Duffy Daugherty Football Building
As the Michigan State Spartans embark on their quest for a second straight Big Ten title and birth in the college football playoff, leadership is a big question. Well maybe it is not fair to just say leadership as a blanket statement, because they know that they heart of the team plays middle linebacker.
After finally settling in last year as the anchor of the Spartan defense, Riley Bullough flashed a family legacy of gridiron leadership that goes back to his grandpa in the legendary Hank Bullough and carries up and down his family tree and not just Michigan State. When last season came to an end there was no doubt that Riley Bullough had assumed command of this team.
He didn’t seize it like his brother Max did, but his teammates ceded it to him. They wanted to follow him and they did. I caught up with Bullough recently at practice and we talked about his evolving roll as a leader.
I asked him about going from leader of the linebacker’s to leader of the team? True to his nature, Riley wasn’t willing to just assume the role. “I think that they (Offense) have leaders as well. Tyler (O’Connor) is a great leader and Josiah (Price) is a great leader as well and we have other guys too. I am just embracing the role of a leader in general. I am just looking to do the best that I can.”
So how would the humble Bullough describe his maturation as a leader? He flashed his trademark smile that he gets from his mother and said, “It has been a process. Sometimes it is hard to believe that I am going into my fifth year. It’s crazy. I have embraced it and I enjoy it. Last year was my first true experience of being a leader on the team. I think now a lot of the guys look at me as the guy. It is humbling to me and it’s exciting at the same time.”
So does Riley enjoy being a leader? “I enjoyed it last year. Right now I am just trying to build on it and be a leader all of the time vocally and with my actions. It can’t be an on or off thing, it’s got to be all of the time. That is what I have been working on and I think it has been going well so far.”
If you know the Bullough’s well, which I do, they are a fascinating family that I am proud to call many of them friends. Max is a born leader. I think he was telling the doctor how to cut the umbilical cord when he was born and the doctor appreciated it. He is literally the mini me to his father Shane. Riley is a musician, he is laid back. Certainly a great and intense player on the field and he has the football skills that seem to be downloaded by God into all Bullough’s at birth. Off the field Riley is very similar in personality to his lovely mother LeeAnn. Byron who is the youngest of the “Bullough” boys born to Shane and LeeAnn is amazingly his dad and mom, yet at the same time incredibly his own man. It is a phenomenal family dynamic of differences, but yet they are one of the kindest and closest families you will ever meet.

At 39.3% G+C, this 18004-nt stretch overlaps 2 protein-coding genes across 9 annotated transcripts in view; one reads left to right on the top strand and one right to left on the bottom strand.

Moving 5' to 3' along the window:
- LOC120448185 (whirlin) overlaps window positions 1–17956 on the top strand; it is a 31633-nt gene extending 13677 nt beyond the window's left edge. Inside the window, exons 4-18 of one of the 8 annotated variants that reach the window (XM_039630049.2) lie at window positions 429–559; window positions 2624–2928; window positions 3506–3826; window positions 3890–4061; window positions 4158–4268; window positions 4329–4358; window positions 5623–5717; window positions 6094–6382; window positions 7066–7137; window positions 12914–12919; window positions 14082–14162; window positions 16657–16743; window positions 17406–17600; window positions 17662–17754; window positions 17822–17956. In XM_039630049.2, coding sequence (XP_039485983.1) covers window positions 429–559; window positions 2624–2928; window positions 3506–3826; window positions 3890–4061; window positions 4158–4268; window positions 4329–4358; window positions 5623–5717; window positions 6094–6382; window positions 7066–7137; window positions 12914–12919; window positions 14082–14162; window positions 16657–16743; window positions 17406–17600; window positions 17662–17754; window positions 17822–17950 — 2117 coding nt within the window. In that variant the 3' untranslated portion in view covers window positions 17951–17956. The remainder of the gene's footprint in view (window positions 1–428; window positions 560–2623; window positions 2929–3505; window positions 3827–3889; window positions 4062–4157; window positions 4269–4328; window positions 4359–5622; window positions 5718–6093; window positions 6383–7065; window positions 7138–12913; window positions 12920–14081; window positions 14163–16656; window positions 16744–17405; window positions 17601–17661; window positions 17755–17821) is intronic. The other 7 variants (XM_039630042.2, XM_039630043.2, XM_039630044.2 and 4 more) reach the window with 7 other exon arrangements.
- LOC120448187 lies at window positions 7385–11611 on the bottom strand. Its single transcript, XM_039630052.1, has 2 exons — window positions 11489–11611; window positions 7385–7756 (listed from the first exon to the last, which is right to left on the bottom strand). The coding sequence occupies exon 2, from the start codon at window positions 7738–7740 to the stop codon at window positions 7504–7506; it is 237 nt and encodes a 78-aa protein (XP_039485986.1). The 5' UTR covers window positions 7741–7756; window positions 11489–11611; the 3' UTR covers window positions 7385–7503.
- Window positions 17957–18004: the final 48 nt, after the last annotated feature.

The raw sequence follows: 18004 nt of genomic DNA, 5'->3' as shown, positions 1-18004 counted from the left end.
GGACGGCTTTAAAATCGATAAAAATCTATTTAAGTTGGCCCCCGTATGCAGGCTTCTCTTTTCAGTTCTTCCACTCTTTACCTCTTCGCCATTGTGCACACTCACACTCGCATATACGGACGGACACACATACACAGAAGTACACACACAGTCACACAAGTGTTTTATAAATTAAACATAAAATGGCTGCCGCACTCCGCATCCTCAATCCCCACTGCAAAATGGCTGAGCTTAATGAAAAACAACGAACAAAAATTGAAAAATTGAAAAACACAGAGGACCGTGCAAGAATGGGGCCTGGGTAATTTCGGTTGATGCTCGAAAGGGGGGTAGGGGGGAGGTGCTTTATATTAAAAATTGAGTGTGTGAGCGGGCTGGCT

So how has that Max to Riley to Byron dynamic impacted Riley? “It is kind of hard to pin point how our relationships are. Just because it has been like that since we were born. We are all close. Max was always giving me pointers, and I try to do the same for Byron. I guess I got that from Max. It wasn’t many times that Max was asking me questions about middle linebacker, because he was there the whole time. I kind of moved around so I guess that dynamic is a little different. Me and Byron are kind of in this together I guess you would say.”
How does Riley view the growth of Byron as he enters year three on the roster? His brother sure is proud, “He is doing great so far. Byron is a really smart football player. I catch myself asking him questions all of the time about what he thinks. What are we supposed to do here? Things like that. He’s done good so far.”
As the leader of the team now, watching a head coach and coordinators that like to tinker and experiment can be fun. So what does Bullough think of the spring? “We are excited. Especially in spring a lot of guys are moving around, you don’t really get set in stone where you are going to play. They kind of experiment and that is fun too. It’s also fun to see younger guys step up and be ready to play and do well at the same time. It’s been fun.”
So nationally are saying that the Spartans after all of their success the last few years will lose some of their fight after the Cotton Bowl loss to Alabama. Bullough doesn’t agree with those opinions. “I think it is easy, just because that is the dynamic of our team and how everyone feels. They are never satisfied and they don’t need me to get up there and say that. From that aspect I think that we are all set.”
One thing is certain. With Mark Dantonio at the helm and a Bullough as the unquestioned leader of the team, 2016 has the beginnings of something very special.